So that's it for the overview. Beautiful user interface. I love it.

So now let's cover some of the real basic, simple operations of the Zoom.

To turn it on, you hold down the power button and after a second or two it comes on and it's ready to record at this point. You can see all the different functions on the screen and when you press the button it goes into record mode. And you can see it now starting to count up that says you're recording. You have the options of the bit rate it's recording at and whether the low pass filter is on or off. You can see the current recording levels, the battery status, all these nice and nifty little things. When you're done recording, all you have to do is push the same button again and you're done. It's that simple. It's really nice.

So, to do some of the option setups, they're on the back here. You've got the WAV and MP3 are the two primary things you'd probably be changing on a fairly frequent basis. For the WAV format, you switch it over to WAV and the forward and back buttons allow you to change the bit rate. Here you can see on the front panel it's 48k with 16 bit depth and you have 2 hours and 24 minutes of recording time on this particular SD card. If you press the button, it changes it to 44k and 24 bit depth and now it drops to an hour and 44 remaining. You can cycle through all the different options by pressing these buttons and seeing the changes in the record time. The same thing happens when you switch it to MP3 format. Now instead of having the sampling frequency and bit depth, now you simply have the standard bit depth settings for MP3s.The low is 48 kilobits per second and it will cycle all the way up to 320 on the high side and it also shows the recording time for each bit depth. So, you can kind of make a balance between the quality you need and the recording time that you need. You can see here 320 for MP3 format gives us over 11 hours of recording time on this particular SD card. If I switch it to WAV format we're down in the hour and 44 minute range; even less if we go up to 96k samples per second. At the highest density WAV format we have less than an hour of record time. So, MP3 format definitely does have a higher recording density.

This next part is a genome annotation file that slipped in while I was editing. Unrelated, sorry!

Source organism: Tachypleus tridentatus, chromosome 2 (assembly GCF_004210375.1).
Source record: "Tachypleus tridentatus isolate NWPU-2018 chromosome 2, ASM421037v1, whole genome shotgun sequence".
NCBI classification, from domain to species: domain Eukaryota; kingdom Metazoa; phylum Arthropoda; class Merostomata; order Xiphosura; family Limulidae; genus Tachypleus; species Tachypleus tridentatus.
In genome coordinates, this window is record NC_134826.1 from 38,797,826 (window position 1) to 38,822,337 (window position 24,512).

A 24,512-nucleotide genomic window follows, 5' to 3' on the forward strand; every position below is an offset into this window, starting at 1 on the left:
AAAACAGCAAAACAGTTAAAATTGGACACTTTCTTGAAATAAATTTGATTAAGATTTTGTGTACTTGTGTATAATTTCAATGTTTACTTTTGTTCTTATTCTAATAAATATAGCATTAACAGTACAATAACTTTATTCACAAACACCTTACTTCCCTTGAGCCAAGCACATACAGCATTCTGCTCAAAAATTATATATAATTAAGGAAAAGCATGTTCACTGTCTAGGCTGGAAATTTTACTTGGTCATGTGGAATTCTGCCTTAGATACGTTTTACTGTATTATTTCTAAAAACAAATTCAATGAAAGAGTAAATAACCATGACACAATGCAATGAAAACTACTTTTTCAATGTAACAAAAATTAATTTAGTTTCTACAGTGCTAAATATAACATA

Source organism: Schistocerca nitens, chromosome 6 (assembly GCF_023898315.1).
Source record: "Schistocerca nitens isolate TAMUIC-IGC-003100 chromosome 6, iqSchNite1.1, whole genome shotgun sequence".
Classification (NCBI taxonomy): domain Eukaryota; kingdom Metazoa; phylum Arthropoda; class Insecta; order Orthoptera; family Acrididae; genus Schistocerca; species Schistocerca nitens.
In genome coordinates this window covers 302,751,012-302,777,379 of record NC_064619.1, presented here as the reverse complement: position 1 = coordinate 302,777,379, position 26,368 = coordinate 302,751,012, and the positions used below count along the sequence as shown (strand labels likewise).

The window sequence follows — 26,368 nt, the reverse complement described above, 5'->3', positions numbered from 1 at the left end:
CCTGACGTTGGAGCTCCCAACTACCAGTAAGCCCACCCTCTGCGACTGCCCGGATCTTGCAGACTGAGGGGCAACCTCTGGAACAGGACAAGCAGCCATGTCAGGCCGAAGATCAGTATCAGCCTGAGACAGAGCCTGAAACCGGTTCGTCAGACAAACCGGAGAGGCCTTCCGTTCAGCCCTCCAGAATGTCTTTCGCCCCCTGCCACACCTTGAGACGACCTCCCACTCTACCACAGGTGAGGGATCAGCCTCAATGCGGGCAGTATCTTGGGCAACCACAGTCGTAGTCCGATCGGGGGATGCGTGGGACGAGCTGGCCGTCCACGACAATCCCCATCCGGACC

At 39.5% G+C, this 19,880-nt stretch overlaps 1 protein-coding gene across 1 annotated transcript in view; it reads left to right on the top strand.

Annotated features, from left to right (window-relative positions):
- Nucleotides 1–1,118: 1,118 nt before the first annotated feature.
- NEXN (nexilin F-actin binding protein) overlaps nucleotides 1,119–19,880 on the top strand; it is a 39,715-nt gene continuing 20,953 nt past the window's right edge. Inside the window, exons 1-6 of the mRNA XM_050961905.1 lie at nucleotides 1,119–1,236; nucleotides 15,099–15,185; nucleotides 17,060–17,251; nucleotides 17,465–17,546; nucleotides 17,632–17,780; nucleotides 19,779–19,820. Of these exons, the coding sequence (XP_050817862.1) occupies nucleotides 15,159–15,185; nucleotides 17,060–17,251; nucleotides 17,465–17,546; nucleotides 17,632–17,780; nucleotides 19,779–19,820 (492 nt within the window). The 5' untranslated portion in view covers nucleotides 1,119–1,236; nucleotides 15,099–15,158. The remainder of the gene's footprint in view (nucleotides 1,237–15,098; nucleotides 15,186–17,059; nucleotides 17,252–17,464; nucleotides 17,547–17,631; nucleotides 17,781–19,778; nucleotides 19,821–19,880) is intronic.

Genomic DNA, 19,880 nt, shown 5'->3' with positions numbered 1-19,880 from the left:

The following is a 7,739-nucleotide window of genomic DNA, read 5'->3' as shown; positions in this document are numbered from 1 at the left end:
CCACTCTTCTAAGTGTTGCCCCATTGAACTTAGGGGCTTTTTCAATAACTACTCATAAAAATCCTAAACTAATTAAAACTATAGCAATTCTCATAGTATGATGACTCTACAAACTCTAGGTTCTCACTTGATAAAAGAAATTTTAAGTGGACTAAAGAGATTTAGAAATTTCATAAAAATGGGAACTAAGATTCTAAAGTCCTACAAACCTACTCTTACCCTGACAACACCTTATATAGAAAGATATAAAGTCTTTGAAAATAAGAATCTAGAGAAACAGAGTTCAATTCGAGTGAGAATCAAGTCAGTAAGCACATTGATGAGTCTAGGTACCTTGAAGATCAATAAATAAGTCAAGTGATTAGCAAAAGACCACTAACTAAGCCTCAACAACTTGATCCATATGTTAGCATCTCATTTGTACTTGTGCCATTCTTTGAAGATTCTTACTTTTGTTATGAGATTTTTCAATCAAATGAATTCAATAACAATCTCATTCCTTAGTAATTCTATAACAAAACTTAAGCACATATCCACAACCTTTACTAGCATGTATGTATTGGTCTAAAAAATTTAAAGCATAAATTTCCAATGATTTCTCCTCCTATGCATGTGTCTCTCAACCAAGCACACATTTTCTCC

The input jack is a stereo input but if you plug a mono microphone into it, it will only record on the left channel. Of course you can take care of that in post by duplicating the channel and putting it on both sides, but it is a limitation on here. You need an adapter for mono to stereo if you want to record on both channels.

When you're all done, you again hold down the power button until it says "Good-bye" and it turns itself off.

So that's it for real basic operation of the Zoom. Let's go over to the computer and see what it looks like when you connect it to the computer.

When you plug the Zoom into the computer, it comes on with the screen flashing between "Audio" and "Card." If you press the button when it says "Audio," it will appear to the computer as an audio source. If you press the button when it says "Card" then it will appear as an external drive. You can use the normal filesystem utilities, for example Finder on the Mac or Explorer on Windows, to manipulate the files on the Zoom. Typically you'd probably move them somewhere for further use. When done, you can simply eject the drive and disconnect it.